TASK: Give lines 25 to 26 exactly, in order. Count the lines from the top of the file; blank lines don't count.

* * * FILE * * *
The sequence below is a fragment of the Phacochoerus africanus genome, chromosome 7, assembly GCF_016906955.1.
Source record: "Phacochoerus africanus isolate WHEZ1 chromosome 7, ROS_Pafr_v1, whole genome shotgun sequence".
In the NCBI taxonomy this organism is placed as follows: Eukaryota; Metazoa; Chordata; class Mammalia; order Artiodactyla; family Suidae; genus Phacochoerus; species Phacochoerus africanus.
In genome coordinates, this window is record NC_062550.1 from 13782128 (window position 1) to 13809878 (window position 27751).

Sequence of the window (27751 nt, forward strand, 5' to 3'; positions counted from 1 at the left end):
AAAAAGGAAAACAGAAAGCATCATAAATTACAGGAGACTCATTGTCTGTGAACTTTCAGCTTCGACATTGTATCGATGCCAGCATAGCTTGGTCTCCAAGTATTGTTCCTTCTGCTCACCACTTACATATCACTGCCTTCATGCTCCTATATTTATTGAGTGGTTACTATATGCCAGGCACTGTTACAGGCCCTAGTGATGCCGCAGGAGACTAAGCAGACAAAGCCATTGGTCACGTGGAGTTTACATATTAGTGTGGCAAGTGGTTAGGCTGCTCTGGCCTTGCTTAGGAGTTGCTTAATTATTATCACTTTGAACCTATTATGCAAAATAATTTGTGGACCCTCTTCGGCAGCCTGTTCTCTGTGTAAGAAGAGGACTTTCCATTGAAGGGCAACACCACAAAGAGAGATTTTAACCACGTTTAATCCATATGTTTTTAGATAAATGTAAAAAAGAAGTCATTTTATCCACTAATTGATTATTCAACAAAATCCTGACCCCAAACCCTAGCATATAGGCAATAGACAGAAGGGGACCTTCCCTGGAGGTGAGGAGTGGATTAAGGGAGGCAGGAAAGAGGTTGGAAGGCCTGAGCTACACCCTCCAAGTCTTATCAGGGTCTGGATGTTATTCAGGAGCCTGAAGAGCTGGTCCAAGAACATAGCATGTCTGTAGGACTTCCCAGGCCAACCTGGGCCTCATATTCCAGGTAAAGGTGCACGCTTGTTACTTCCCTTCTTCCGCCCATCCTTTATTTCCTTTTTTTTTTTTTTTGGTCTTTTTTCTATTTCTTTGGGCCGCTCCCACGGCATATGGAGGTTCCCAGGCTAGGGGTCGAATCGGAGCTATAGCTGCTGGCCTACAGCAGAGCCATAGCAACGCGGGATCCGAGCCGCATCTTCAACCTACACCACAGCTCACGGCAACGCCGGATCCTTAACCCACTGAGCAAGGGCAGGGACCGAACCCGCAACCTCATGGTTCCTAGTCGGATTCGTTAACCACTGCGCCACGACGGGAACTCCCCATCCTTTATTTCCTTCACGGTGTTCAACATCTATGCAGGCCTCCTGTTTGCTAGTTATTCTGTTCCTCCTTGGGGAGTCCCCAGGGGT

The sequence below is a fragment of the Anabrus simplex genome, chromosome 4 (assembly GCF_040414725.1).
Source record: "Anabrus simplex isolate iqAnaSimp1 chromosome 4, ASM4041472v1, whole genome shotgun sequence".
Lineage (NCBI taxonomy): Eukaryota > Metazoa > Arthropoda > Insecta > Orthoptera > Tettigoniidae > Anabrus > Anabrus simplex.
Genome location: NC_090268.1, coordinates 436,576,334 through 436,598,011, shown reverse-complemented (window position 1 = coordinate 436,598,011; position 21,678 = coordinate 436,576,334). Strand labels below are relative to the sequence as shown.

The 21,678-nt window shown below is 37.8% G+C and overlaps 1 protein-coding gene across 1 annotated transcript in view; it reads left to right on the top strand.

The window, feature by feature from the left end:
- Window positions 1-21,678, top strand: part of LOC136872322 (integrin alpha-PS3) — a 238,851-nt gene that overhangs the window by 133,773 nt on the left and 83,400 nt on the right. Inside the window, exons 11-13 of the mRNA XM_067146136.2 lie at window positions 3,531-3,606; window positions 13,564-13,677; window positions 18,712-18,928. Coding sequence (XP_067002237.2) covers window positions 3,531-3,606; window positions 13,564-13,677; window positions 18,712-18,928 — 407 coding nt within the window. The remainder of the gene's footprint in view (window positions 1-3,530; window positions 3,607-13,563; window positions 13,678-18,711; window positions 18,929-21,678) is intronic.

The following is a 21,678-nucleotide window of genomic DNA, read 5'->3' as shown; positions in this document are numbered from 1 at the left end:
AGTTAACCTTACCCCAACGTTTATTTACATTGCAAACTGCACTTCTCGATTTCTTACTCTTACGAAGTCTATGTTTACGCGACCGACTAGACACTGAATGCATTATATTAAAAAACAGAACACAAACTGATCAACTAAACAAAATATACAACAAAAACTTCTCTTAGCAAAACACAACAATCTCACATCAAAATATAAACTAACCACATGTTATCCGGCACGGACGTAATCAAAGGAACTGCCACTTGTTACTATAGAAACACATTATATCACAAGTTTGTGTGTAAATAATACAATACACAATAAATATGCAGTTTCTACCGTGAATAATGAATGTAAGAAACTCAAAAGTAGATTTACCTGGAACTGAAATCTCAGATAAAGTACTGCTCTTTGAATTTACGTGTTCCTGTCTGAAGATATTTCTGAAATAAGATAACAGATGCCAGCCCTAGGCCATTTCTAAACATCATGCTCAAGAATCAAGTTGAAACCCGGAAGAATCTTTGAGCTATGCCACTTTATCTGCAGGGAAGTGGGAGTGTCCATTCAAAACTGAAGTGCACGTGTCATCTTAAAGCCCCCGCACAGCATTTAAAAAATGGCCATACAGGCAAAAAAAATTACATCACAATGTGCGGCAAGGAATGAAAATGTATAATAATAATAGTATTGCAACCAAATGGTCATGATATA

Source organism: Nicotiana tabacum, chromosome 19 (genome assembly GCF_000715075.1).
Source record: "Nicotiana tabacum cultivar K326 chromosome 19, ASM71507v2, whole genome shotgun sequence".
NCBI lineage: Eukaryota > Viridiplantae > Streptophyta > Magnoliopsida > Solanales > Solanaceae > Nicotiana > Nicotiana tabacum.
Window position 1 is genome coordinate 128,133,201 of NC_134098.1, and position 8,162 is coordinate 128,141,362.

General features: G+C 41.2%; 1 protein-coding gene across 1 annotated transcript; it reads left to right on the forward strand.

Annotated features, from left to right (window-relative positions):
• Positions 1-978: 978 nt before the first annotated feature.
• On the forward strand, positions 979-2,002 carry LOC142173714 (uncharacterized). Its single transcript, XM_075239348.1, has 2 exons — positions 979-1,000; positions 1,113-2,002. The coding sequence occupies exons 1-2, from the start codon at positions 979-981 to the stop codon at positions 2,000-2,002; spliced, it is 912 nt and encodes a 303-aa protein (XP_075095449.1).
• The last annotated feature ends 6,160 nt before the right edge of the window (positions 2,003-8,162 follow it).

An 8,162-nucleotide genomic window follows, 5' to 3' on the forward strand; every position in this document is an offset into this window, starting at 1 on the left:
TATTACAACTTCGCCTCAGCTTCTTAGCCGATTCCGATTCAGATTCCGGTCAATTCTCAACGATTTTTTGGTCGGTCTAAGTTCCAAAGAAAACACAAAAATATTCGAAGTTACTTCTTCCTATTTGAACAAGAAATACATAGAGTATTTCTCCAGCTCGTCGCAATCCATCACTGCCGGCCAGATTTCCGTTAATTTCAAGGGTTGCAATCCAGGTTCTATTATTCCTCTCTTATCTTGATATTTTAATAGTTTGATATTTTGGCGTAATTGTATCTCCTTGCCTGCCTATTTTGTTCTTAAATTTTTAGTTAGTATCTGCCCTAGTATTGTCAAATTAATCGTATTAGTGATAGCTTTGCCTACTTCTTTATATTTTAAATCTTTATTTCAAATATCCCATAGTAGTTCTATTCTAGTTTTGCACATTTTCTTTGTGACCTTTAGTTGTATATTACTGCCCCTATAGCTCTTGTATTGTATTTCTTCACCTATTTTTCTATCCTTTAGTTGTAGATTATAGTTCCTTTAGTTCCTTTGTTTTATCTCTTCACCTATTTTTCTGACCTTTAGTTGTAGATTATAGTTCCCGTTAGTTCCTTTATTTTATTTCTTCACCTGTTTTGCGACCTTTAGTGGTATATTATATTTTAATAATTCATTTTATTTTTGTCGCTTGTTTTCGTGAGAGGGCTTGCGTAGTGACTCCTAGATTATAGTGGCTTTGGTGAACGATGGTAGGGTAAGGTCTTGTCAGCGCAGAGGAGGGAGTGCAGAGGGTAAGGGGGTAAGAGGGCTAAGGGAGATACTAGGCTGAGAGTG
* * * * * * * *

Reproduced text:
An 8,162-nucleotide genomic window follows, 5' to 3' on the forward strand; every position in this document is an offset into this window, starting at 1 on the left:
TATTACAACTTCGCCTCAGCTTCTTAGCCGATTCCGATTCAGATTCCGGTCAATTCTCAACGATTTTTTGGTCGGTCTAAGTTCCAAAGAAAACACAAAAATATTCGAAGTTACTTCTTCCTATTTGAACAAGAAATACATAGAGTATTTCTCCAGCTCGTCGCAATCCATCACTGCCGGCCAGATTTCCGTTAATTTCAAGGGTTGCAATCCAGGTTCTATTATTCCTCTCTTATCTTGATATTTTAATAGTTTGATATTTTGGCGTAATTGTATCTCCTTGCCTGCCTATTTTGTTCTTAAATTTTTAGTTAGTATCTGCCCTAGTATTGTCAAATTAATCGTATTAGTGATAGCTTTGCCTACTTCTTTATATTTTAAATCTTTATTTCAAATATCCCATAGTAGTTCTATTCTAGTTTTGCACATTTTCTTTGTGACCTTTAGTTGTATATTACTGCCCCTATAGCTCTTGTATTGTATTTCTTCACCTATTTTTCTATCCTTTAGTTGTAGATTATAGTTCCTTTAGTTCCTTTGTTTTATCTCTTCACCTATTTTTCTGACCTTTAGTTGTAGATTATAGTTCCCGTTAGTTCCTTTATTTTATTTCTTCACCTGTTTTGCGACCTTTAGTGGTATATTATATTTTAATAATTCATTTTATTTTTGTCGCTTGTTTTCGTGAGAGGGCTTGCGTAGTGACTCCTAGATTATAGTGGCTTTGGTGAACGATGGTAGGGTAAGGTCTTGTCAGCGCAGAGGAGGGAGTGCAGAGGGTAAGGGGGTAAGAGGGCTAAGGGAGATACTAGGCTGAGAGTG